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Microsoft Unveils New Explorer For Windows 8

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With Windows 8 still some way from launching, it’s always interesting to see what the people in charge are planning, for what should be a pretty major overhaul of the operating system.

It was back in June when Microsoft lifted the lid on Windows 8 officially, introducing the Metro UI we’ve become familiar with from Windows Phone 7. However questions remain over whether Windows 8 will be a one-size fits all OS appearing on touch devices as well as laptops and PCs, but details just released about the new Explorer in Windows 8, point to the possibility that we will see two versions of the OS.

Windows 8 Explorer

The latest post on the Building Windows 8 blog details how the engineers at Redmond have redesigned Wondows Explorer based on telemetry data collected from millions of logged session from a broad range of Explorer users.

The data threw up some very interesting results including the fact that of the top ten commands used in Explorer, only two are available from the command bar in the current Windows 7 UI.

Windows 8 Explorer

“This further reinforced our thinking that there was a big opportunity here to improve Explorer by making common commands more readily available. A clear user interface design principle is that frequently used commands should be easy to get to—clearly we had not yet accomplished that with existing designs,” Steven Sinofsky said in the post.

Microsoft looked for customer feedback and as well as suggestions of support for many third-party add-ons used by power users, the biggest category of feedback was requests to bring back features from Windows XP that were removed in Windows Vista, especially things like bringing back the "Up" button from Windows XP, adding cut, copy, and paste back into the top-level UI, and for providing a more customisable command surface.

Microsoft set itself three goals for the new Windows Explorer: Optimize Explorer for file management tasks; Create a streamlined command experience and respect Explorer’s heritage.

Windows 8 Explorer

It looked at several layouts before settling on implementing a UI which takes its cues from Office, including a ribbon which offers access to most of the important commands.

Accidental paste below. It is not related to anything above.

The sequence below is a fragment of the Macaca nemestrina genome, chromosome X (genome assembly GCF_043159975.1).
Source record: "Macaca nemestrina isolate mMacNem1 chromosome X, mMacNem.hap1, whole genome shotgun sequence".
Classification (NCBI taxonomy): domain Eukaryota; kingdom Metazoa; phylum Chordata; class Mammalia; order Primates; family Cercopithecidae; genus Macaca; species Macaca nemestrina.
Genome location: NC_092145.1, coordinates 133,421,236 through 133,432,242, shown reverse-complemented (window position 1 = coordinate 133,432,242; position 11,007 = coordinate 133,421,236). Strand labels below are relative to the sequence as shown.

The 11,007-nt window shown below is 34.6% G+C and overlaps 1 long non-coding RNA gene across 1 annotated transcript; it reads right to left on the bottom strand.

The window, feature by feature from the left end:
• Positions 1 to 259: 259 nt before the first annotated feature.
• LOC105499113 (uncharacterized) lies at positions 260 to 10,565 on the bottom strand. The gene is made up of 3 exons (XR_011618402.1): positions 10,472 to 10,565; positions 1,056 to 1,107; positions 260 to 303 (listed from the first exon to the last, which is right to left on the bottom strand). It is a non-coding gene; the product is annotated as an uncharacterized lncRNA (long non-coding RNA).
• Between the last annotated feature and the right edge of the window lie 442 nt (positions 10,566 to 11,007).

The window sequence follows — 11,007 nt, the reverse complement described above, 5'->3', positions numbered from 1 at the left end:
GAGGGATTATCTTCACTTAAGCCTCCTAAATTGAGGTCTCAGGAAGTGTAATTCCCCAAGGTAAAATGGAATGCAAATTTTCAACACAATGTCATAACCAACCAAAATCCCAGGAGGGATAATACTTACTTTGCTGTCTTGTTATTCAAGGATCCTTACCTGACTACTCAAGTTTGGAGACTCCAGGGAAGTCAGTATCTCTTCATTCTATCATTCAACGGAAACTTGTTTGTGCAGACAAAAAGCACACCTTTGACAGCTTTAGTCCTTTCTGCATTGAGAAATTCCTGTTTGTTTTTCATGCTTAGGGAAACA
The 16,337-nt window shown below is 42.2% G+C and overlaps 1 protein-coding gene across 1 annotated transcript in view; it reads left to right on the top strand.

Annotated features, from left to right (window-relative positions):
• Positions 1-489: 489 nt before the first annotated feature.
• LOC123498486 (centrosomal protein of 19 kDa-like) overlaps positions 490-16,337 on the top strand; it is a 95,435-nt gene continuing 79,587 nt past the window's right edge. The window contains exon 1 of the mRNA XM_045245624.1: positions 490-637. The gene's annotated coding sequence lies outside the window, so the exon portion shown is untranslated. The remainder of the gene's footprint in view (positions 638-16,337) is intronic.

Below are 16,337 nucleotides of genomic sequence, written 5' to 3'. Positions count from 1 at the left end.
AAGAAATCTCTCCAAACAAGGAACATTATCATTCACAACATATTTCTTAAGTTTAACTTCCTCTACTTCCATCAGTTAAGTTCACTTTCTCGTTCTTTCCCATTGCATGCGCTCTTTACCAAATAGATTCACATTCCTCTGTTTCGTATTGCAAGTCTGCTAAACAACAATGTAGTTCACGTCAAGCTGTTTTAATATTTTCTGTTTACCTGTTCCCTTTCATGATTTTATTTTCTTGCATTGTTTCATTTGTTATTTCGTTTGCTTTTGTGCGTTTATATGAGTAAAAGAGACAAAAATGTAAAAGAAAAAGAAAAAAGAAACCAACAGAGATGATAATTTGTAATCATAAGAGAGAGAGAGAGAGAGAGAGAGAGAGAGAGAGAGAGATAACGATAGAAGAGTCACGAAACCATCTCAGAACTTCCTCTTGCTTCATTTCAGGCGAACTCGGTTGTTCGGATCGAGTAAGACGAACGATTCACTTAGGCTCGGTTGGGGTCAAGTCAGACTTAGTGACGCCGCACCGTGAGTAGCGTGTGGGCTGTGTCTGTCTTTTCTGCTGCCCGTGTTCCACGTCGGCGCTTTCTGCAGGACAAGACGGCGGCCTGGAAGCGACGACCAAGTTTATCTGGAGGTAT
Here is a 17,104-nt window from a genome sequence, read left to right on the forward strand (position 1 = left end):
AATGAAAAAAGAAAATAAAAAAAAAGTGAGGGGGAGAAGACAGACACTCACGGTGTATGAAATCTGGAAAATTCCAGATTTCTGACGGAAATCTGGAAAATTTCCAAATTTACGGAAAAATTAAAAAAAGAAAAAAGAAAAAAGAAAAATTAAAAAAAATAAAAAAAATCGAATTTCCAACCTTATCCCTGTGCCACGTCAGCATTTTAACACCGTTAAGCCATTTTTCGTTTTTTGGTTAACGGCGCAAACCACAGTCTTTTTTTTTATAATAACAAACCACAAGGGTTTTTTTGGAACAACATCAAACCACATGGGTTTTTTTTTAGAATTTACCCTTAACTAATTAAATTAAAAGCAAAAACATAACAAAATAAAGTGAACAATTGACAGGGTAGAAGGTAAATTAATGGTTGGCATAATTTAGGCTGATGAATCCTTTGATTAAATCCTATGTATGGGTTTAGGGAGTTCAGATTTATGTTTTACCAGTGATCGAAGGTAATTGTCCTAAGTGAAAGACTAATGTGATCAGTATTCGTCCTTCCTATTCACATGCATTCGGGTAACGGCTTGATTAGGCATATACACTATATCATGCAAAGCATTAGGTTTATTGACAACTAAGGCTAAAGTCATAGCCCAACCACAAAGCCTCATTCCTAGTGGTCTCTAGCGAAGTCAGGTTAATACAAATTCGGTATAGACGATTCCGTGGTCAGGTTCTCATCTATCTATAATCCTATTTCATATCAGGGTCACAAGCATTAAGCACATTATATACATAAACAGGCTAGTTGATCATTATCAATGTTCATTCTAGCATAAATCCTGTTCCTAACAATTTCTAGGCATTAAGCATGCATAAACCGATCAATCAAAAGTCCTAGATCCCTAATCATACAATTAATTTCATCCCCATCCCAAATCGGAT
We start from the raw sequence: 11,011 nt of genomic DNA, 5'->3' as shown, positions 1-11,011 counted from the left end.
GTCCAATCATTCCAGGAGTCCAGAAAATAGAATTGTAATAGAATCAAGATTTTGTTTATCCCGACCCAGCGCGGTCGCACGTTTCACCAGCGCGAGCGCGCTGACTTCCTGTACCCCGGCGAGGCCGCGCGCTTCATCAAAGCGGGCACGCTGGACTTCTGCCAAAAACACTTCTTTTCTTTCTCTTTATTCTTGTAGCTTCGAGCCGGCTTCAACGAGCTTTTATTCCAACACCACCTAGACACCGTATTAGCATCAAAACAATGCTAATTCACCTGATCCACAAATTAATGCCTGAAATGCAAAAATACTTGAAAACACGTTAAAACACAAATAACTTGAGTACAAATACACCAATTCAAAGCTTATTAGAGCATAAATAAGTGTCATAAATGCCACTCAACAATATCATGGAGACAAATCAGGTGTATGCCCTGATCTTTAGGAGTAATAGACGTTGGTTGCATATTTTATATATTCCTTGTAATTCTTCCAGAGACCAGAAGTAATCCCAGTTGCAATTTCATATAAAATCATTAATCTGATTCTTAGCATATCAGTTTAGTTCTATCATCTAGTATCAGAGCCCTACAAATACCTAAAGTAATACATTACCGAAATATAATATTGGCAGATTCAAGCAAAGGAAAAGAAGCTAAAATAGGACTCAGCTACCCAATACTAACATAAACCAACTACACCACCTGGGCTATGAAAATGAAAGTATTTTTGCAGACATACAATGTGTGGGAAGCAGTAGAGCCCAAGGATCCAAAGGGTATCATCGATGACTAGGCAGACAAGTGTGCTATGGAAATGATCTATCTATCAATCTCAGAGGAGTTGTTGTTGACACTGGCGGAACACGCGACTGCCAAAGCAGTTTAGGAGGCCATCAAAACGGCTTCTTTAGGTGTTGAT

The new ribbon has four tabs: Home, Share, View and Manage – which combined give users access to a large range of around 200 commands. In the File menu, one improvement has been the ability to quickly access the “Open command” prompt, and a new command – “Open command prompt as administrator” - both of which launch a command prompt with the path set to the currently selected folder.

Windows 8 Explorer

One of the main requests from power users was to include more keyboard shortcut and Microsoft has duly obliged with around 200 set to be included by the time the OS launches next year.

While third-party add-ons for Explorer will continue to work in Windows 8 in the right-click context menus, they will not be able to plug into the ribbon UI, which will be a disappointment for many heavy users of the interface.

Regarding the touch-nature of the new Explorer, it seems clear that the new ribbon interface has been designed more with keyboard and mouse users in mind, than those using their digits.

Windows 8 Explorer

This would lead us to think that Microsoft will be bringing out a more touch-friendly overlay of the Explorer for touch-enabled devices – or at least we would hope it will be.

However, Sinofsky believes this design will work for touch interfaces: “As it so happens, while not primarily a touch interface, the ribbon also provides a much more reliable and usable touch-only interface than pull-down menus and context menus (we'll have lots more to say on the topic of touch, of course, we definitely know there is a lot of interest but also want to make clear that we know how important keyboard and mouse scenarios are to power-user scenarios of file management).”

With the time line for a Windows 8 launch still rather vague, we expect to see more drip feeding of information regarding the OS in the coming months as well as more clarity on whether there will be a specific touch-enabled interface.

Source: Building Windows 8

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